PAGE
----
Jurnal Teori dan Praksis Pembelajaran IPS     Open Access  
Jurnal Terapan Abdimas     Open Access  
Just Policy: A Journal of Australian Social Policy     Full-text available via subscription   (Followers: 16)
Kaleidoscope     Open Access  
Kasetsart Journal of Social Sciences     Open Access   (Followers: 2)
Kervan. International Journal of Afro-Asiatic Studies     Open Access  
Kimün. Revista Interdisciplinaria de Formación Docente     Open Access  
Kırklareli Üniversitesi Sosyal Bilimler Dergisi     Open Access  
Knowledge Management for Development Journal     Hybrid Journal   (Followers: 10)
Kontext : Zeitschrift für Systemische Therapie und Familientherapie     Hybrid Journal  
Korea : Politik, Wirtschaft, Gesellschaft     Open Access  
Korean Social Science Journal     Hybrid Journal   (Followers: 2)
Kotuitui : New Zealand Journal of Social Sciences Online     Open Access   (Followers: 20)
Kulttuurintutkimus     Open Access  
Kulturwissenschaftliche Zeitschrift     Open Access   (Followers: 2)
KZfSS Kölner Zeitschrift für Soziologie und Sozialpsychologie     Hybrid Journal   (Followers: 17)
L'Homme. Europäische Zeitschrift für Feministische Geschichtswissenschaft     Hybrid Journal   (Followers: 4)
L'Ordinaire des Amériques     Open Access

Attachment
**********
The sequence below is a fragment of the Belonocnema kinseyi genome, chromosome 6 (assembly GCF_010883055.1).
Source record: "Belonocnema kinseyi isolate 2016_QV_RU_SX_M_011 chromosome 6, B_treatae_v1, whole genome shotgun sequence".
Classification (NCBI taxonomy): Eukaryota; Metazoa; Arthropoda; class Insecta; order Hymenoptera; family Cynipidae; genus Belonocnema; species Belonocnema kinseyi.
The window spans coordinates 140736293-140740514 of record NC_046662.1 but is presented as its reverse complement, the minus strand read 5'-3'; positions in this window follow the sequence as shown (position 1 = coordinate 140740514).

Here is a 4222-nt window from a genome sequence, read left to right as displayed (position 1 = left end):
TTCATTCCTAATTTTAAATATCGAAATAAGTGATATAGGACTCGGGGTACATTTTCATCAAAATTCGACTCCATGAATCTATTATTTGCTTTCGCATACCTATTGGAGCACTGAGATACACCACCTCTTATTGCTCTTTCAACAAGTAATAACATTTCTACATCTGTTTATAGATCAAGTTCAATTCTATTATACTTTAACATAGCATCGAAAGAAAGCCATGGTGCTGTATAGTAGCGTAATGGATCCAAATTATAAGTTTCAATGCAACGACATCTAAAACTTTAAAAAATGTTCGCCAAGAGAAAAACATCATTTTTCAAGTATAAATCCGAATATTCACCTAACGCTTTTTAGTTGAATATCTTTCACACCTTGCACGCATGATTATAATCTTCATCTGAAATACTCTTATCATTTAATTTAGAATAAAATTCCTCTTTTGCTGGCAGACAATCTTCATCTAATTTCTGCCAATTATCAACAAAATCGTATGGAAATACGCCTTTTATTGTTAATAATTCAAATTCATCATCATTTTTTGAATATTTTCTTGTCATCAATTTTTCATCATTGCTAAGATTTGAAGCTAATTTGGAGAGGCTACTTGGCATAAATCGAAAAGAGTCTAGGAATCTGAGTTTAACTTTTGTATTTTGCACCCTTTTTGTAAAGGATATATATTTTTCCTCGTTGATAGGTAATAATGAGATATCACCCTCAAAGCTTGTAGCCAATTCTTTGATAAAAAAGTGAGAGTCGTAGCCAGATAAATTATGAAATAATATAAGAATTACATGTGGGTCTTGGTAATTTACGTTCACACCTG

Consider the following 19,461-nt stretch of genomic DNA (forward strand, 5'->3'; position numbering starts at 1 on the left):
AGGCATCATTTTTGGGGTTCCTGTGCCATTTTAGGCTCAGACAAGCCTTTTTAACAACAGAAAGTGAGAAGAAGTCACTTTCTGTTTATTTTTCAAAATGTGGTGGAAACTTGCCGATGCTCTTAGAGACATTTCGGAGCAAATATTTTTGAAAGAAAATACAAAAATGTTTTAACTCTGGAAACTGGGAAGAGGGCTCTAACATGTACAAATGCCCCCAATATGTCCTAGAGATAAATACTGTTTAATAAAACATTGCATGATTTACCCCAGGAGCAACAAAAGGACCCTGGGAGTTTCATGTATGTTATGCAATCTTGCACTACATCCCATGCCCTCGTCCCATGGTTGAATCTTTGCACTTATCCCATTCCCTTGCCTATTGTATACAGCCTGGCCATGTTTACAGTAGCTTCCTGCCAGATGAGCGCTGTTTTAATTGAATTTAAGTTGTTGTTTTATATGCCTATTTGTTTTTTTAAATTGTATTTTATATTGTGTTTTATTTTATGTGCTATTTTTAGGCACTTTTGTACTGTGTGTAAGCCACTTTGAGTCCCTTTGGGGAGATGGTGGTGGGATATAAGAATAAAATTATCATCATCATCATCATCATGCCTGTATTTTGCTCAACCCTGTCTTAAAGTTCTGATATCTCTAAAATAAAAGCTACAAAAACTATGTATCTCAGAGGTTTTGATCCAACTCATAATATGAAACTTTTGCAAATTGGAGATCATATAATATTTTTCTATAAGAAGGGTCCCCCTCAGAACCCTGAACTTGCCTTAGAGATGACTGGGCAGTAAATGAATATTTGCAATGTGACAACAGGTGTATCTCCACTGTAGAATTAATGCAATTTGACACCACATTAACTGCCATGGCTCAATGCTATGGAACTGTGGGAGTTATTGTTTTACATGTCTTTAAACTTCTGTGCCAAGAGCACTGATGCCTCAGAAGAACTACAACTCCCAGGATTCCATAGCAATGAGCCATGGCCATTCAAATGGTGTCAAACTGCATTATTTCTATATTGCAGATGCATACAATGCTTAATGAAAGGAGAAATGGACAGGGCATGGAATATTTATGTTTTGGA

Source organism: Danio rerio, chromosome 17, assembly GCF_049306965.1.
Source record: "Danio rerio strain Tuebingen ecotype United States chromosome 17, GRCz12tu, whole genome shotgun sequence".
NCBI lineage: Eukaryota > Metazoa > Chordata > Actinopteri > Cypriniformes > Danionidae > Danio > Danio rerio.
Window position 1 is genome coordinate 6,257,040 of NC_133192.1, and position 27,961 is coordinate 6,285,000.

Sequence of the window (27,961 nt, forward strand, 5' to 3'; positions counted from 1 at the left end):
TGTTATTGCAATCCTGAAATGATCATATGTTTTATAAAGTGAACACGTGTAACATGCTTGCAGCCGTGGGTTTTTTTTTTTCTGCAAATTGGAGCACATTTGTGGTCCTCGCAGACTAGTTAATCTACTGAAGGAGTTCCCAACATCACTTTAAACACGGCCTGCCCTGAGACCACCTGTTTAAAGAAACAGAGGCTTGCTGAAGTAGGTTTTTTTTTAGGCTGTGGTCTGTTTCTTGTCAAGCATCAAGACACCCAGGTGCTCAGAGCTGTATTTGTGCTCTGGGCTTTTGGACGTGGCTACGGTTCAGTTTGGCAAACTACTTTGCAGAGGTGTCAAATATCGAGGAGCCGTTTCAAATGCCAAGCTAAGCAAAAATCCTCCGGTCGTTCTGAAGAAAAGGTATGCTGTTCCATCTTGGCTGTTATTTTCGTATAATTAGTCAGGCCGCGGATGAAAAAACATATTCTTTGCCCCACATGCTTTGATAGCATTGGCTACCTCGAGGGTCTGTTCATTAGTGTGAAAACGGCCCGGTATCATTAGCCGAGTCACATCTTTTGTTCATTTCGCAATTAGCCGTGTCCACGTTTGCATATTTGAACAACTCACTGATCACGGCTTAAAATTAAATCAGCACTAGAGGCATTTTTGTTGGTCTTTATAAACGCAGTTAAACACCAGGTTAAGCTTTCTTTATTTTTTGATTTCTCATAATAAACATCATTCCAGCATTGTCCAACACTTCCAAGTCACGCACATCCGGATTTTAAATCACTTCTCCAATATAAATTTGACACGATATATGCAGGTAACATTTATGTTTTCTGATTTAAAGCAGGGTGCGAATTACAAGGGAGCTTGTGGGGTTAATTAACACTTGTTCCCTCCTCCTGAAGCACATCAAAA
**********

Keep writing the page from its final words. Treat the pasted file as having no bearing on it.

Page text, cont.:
La Tercera Orilla     Open Access  
Labyrinthe     Open Access  
Lambda Nordica     Open Access  
Language and Intercultural Communication     Hybrid Journal   (Followers: 23)
Language Resources and Evaluation     Hybrid Journal   (Followers: 5)
Lavboratorio : Revista de Estudios sobre Cambio Estructural y Desigualdad Social.     Open Access  
Lectio Socialis     Open Access  
Les Cahiers des dix     Full-text available via subscription   (Followers: 2)
Les Cahiers d’EMAM     Open Access   (Followers: 1)
Letras Verdes. Revista Latinoamericana de Estudios Socioambientales     Open Access   (Followers: 2)
Letters on Evolutionary Behavioral Science     Open Access  
Lex Social : Revista de Derechos Sociales     Open Access   (Followers: 1)
Lilith: A Feminist History Journal     Full-text available via subscription   (Followers: 4)

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Similar Journals
Journal Cover
International Journal of Disaster Risk Reduction
Journal Prestige (SJR): 0.769
Citation Impact (citeScore): 2
Number of Followers: 23  
 
  Hybrid Journal Hybrid journal (It can contain Open Access articles)
ISSN (Print) 2212-4209 - ISSN (Online) 2212-4209
Published by Elsevier Homepage  [3206 journals]
  • A local-scale analysis to understand differences in socioeconomic factors
           affecting economic loss due to floods among different communities